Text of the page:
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Hello, I am in need of some information to help us decide on the purchase of a 1989 gold wing, don't know the model at this time. However, I have been told by the previous owner (my father) that the last year he road the bike, (2001) it developed a problem: when the temperature outdoors exceedes 85 degrees the bike will stall. He had to wait about 1/2 hour then it would start up. I don'tknow any more particulars than that and unfortunately, his memory isn't too good to provide more details.He has been through a number of exercises and has not been able to determine the problem. I wondered if anyone else has ran into this and what the problem was. Your help would be greatly appreciated as we are very eager make a decision on this bike. Thanks ahead of time.
 

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off the top of my head, i would definetly check the water pump. On my 77, my temp gauge was not working, my water pump quit working and it quit running when it got hot. Just something you could easily check.
 

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Could be vapor-lock. Check the routing of the fuel line and filter. If the fuel gets too hot it can vaporize in the line and/or filter, starving the carbs of liquid fuel. Sometimes it's as simple as re-routing the line or insulating it from engine heat.
 

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Marco has a good point. Also it could be the fuel cap being faulty. In hot weather teh fuel will vaporize faster and a bad cap won't allow it to vent fast enough. If it happens again, open teh fuel cap and see if the bike starts then. :waving:
 

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Thanks for your suggestions. We looked at the bike yesterday and the current owner (brother in law) says he had to recently replace the selenoid, and has riden the bike in 90+ degrees with no problems. He suggests it has been corrected. Does this sound reasonable? I would also like to ask for opinions on starting outa new rider on a wing. You are all familiar with the bike, is it a mistake tostart on such a big bike? This will be my husbands first bike, he is a big guy, he can handle it NO PROBLEM, but there seems to be some conversation that a rookie should not be on such a bike. Any comments would be appreciated.
 

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de wrote:
Thanks for your suggestions. We looked at the bike yesterday and the current owner (brother in law) says he had to recently replace the selenoid, and has riden the bike in 90+ degrees with no problems. He suggests it has been corrected. Does this sound reasonable? I would also like to ask for opinions on starting outa new rider on a wing. You are all familiar with the bike, is it a mistake tostart on such a big bike? This will be my husbands first bike, he is a big guy, he can handle it NO PROBLEM, but there seems to be some conversation that a rookie should not be on such a bike. Any comments would be appreciated.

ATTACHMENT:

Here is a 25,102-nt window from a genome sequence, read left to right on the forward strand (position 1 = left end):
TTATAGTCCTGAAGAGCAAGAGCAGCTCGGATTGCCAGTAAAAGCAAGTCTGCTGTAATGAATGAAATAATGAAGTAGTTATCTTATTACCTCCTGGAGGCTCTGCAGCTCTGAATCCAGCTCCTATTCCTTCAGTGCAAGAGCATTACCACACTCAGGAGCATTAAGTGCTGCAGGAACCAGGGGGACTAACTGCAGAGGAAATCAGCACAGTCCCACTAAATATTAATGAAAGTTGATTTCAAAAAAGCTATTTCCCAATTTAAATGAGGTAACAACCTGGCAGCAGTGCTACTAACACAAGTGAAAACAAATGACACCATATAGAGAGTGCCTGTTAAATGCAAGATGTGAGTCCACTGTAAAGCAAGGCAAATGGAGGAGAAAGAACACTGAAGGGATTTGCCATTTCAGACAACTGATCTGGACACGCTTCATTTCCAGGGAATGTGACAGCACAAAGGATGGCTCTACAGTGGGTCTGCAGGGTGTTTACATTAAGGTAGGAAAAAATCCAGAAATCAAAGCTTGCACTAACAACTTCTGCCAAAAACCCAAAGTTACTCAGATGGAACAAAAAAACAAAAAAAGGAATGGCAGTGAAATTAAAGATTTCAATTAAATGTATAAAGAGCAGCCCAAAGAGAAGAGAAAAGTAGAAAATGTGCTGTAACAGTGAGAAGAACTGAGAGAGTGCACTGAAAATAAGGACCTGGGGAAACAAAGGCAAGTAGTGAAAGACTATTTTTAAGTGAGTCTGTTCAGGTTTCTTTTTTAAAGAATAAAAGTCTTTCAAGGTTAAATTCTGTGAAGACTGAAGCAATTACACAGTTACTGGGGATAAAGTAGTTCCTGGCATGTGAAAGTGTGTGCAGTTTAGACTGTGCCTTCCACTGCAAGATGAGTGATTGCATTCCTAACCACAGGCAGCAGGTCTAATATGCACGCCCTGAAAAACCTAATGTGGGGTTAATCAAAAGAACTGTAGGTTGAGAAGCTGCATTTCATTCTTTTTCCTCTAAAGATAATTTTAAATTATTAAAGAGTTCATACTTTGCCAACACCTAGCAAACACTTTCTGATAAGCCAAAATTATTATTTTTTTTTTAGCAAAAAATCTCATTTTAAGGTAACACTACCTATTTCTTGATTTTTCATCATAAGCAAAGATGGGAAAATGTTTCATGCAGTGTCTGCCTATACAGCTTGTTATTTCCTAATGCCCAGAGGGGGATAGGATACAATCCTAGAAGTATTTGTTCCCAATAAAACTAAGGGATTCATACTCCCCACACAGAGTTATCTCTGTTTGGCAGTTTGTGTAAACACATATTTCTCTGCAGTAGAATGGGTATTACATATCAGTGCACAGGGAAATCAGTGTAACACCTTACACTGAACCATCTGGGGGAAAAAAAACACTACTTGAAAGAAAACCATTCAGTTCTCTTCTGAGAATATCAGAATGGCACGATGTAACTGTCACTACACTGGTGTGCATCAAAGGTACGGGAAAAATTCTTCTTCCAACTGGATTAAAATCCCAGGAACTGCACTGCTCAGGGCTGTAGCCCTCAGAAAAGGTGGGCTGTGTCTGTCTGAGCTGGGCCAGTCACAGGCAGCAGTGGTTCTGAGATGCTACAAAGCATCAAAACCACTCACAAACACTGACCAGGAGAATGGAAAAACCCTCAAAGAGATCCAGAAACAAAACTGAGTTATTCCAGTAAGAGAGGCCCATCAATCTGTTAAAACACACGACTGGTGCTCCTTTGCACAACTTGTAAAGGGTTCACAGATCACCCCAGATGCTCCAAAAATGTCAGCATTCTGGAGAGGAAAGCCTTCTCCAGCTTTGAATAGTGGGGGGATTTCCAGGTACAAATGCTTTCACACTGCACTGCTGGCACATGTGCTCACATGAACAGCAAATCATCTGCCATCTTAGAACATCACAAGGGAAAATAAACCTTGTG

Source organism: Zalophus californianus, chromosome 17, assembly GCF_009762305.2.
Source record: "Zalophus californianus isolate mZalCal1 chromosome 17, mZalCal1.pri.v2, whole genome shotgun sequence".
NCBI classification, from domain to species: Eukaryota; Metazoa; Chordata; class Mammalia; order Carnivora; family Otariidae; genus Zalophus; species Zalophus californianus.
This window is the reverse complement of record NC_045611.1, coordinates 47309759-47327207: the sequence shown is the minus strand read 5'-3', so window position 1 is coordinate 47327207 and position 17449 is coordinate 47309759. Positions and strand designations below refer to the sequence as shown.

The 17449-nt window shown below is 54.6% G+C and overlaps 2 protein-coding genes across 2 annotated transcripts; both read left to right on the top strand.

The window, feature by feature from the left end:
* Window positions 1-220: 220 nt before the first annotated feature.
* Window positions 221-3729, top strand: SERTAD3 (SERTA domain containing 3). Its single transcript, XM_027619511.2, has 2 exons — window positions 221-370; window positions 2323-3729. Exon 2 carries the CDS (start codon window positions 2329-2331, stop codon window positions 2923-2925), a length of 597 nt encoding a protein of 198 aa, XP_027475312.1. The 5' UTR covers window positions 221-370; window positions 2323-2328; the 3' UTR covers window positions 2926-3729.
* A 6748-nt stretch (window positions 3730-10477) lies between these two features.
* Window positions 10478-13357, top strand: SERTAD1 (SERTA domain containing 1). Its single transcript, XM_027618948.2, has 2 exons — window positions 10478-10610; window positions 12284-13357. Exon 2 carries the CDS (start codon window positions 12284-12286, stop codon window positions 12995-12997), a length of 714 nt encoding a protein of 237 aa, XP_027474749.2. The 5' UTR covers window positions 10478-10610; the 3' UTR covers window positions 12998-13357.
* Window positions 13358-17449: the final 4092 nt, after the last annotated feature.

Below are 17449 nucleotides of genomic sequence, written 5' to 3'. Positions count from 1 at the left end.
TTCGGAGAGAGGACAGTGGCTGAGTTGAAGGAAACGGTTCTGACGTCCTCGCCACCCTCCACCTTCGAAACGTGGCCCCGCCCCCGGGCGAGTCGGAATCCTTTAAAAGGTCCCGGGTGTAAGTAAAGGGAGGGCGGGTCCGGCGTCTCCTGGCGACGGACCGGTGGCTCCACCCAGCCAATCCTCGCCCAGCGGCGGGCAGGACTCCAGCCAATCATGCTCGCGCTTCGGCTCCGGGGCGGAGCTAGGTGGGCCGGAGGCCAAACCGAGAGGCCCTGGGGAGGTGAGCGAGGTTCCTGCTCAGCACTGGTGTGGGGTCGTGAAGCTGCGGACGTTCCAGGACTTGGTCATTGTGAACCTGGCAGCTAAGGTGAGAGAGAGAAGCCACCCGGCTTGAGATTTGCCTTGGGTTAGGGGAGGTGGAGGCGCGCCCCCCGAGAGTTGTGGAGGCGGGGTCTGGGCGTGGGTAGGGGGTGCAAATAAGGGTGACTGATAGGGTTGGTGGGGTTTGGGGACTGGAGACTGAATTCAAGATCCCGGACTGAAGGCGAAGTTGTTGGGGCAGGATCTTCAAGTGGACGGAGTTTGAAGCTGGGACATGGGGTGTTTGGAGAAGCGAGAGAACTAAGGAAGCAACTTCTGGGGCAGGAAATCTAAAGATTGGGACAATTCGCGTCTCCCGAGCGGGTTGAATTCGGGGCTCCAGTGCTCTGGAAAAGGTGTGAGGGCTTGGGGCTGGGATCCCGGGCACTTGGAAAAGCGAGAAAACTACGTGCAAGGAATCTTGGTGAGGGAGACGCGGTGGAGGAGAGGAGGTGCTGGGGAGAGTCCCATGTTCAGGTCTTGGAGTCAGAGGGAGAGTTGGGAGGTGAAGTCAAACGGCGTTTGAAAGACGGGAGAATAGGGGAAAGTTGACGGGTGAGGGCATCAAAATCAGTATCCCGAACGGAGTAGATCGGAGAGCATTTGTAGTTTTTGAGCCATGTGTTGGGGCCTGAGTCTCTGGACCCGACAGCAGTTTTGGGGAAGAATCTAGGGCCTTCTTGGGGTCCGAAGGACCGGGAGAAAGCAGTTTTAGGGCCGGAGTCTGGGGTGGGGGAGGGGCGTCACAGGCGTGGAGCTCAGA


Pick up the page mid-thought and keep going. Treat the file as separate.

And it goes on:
I wouldn't recommend a Goldwing as a first bike. It's not so much a person's size, but the fact that the inevitable errors in the early learning curve are a lot less damaging to persona and machine if you start out on something smaller. If you can afford it, buy the Goldwing and park it in the garage while getting some time learning on a 500-750cc street bike. This is bike large enough to handle the largest rider, powerful enough to get into trouble and much less costly to repair. I'd look for one that was far from pristine but ran okay. Once you had a few months on that transfer to the 'Wing and sell the smaller bike. I had owned and ridden quite a few bikes many thousands of miles prior to getting back to motorcycling after some years away and I will say the Goldwing was quite intimidating for the first couple months. It felt like a tank, was downright scary in a crowded parking lot, and trying a U-turn in a normal street width was just about impossible. Six months and 6000 miles later we were on good terms and now I don't notice the size of the brute. I sure would not have wanted to learn to ride on such a big bike!
 

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I second that. I've been off bikes several years after riding most all my life. This wing is BIG and doesn't handle as you might expect. On the highway no problem, in town...problem. It takes some getting use to. Having said that, I would sure hate to be riding anything else now. It took me several weeks to get "good enough" to get my wife on board.
 

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de, welcome to the forum! :waving:

As to your question about the solenoid, yes that could have been the problem.